Surae Helms, Financial Education Specialist at Greater Nevada Credit Union, Shares Tips to Teach Kids About Finances

Surae Helms, Financial Education Specialist for GNCU

Good habits start from an early age, but it can be difficult for parents to know where to begin with teaching children smart financial habits for long-term success. In recognition of Teach Kids to Save Day, GNCU has outlined four steps to make the (financial literacy) “talk” a bit easier to navigate.

GNCU’s Financial Education Specialist, Surae Helms, was recently featured in a news segment on KTVN 2 News Nevada. Watch the segment or read below to hear GNCU’s top tips for setting your child up for financial success. for the top tips for setting your child up for financial success.

Talk About Wants and Needs

While it’s important to show children how to save, teaching them the why behind saving helps the action become ingrained. Distinguishing the difference between wants, like toys or games, and needs, such as food, shelter and clothing, helps create a hierarchy to frame savings around.

Set Savings Goals Together

Once a child understands how to save money, they can start forming the habit by working towards a greater goal. Saving for a want, like a new bicycle, creates an incentive to stay engaged and be accountable. Help them find out how much and how long they’d need to save to meet their goal using GNCU’s savings goal calculator.

Keep Track of Spending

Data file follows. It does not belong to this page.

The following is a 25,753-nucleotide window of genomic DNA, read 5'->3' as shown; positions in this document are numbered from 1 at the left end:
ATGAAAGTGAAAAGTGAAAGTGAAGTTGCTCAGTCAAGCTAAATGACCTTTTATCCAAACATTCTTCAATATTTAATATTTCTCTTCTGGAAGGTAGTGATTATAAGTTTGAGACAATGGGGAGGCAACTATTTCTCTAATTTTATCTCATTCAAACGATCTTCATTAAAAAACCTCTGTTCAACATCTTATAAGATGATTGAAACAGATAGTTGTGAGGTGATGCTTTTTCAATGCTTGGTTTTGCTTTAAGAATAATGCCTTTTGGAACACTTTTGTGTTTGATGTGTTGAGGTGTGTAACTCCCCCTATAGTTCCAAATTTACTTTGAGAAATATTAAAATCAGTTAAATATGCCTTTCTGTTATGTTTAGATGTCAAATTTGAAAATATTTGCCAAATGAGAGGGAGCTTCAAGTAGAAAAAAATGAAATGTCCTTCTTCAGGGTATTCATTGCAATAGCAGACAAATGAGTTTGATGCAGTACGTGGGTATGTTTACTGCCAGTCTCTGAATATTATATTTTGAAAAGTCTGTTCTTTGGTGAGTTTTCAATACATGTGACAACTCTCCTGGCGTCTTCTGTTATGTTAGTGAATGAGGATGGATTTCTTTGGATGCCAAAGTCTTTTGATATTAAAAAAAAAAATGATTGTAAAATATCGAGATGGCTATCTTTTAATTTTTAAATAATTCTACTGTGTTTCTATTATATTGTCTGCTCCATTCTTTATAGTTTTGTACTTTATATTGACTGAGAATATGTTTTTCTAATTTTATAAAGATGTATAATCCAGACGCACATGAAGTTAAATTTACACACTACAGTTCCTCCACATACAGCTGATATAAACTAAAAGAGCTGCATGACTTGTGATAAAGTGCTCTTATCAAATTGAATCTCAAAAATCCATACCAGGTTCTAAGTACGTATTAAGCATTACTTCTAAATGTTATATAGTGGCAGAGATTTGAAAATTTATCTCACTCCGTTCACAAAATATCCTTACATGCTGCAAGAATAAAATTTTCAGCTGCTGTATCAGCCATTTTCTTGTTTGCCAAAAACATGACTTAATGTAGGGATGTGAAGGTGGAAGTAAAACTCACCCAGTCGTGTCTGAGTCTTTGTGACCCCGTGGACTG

Have children track their spending, whether through an app or pen and paper, to stay on the course to their goals. Tracking their spending habits, especially if they receive an allowance, is a financially healthy habit to start before paychecks begin to roll in.

Set a Great Example

Saving for retirement, starting an emergency fund or even saving as a family for a big trip shows children that what they’re learning is important, and that adults save, too. Money can be a taboo subject, but creating an open space to discuss finances and practicing good habits alongside children sets a strong foundation for lifelong financial health.

Financial literacy is a skill people benefit from throughout their lives, and teaching children about money helps set them up for a future of wellness. GNCU offers a variety of accounts and options to allow parents to open up savings and checking accounts for kids 17-years-old and younger. Parents can visit a branch or explore options online at  Most accounts only require a minimum account balance of only $5 to help them learn the ins and outs of saving.